Everything you need to start painting with watercolors

Join instructor Kateri Ewing to learn what you need, methods to try and projects to make as you begin your watercolor painting journey. Watch in Bluprint — it’s FREE with a 7-day trial!Watch Now

How to paint with watercolor: 6 mark-making ideas

So you’ve got the basic watercolor techniques down — way to go! What’s next? Actually painting your painting, of course! There are many ways to apply watercolor to your painting. These mark-making ideas are just a few of the most common. Don’t feel limited by these, though!

1. Lines, hatching & cross-hatching

Let’s not over-complicate things! Like in drawing, watercolor can be used to paint lines of any size, shape and thickness. Plus, you can place lines beside each other or layer them perpendicular to each other for a hatching or cross-hatching effect.

For clean lines, use watercolor mixed with just a bit of water. Load a small brush with a defined tip with pigment from the pan. Then, paint a line on your paper. Depending on how much water you add to the watercolor, you can get dark, clear lines or flowy, freeform lines.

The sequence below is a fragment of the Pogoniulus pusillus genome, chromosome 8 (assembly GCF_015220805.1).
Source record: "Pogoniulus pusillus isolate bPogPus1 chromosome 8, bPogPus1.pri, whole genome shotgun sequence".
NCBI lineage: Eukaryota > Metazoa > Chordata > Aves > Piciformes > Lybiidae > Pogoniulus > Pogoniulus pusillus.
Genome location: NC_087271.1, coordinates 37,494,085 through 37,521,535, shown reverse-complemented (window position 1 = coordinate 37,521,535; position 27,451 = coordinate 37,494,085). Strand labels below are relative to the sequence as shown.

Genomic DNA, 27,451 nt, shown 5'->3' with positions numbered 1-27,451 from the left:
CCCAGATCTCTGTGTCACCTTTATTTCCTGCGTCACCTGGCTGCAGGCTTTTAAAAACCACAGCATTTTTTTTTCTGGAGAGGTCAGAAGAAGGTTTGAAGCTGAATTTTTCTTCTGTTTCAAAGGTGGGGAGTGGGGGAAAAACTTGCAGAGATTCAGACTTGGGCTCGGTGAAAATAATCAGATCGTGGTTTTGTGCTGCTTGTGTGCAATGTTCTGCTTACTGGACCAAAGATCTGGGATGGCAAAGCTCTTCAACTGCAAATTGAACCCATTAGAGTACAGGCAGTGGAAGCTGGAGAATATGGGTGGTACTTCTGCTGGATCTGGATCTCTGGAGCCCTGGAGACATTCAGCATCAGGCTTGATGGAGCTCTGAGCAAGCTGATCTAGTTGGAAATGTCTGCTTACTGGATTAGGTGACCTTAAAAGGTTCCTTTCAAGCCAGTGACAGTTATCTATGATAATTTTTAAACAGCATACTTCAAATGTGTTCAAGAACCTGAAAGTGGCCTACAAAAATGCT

2. Scumbling

Scumbling in watercolor

Scumbling describes irregular motions to make either a line or layer on paint. It’s a little like scribbling with your brush! It’s best to not think too hard about it: simply paint irregularly in an area. To really see the texture, use a relatively dry brush.

3. Stippling

Stippling in watercolor

Instead of applying lines or areas of paint, paint tiny dots in a concentrated area. Once you’ve painted many dots, you’ll have a saturated color and fascinating texture.

Stippling can be neat and tidy, or the marks can overlap in a more freeform way. You can use a fairly dry brush for more defined dots or a wet brush for a looser look. Finally, the size of the brush you choose will determine the size of your dots, so choose carefully.

4. Splattering

Achieving that energetic, unpredictable splatter style of Jackson Pollock is easier said than done — it can easily get messy and uncontrollable. But there are three approaches to making the splattering technique more approachable.

Tapping splattering method for watercolor

First, you can use the “tapping” method. Fill the bristles of your paintbrush with pigment. Then, with your fingers or a second brush, gently tap the pigment-filled paintbrush. That will give the paint enough force travel across your canvas and cover a lot of ground. One drawback, however, is less control of where the splatter goes.

Flicking watercolor paint on a paper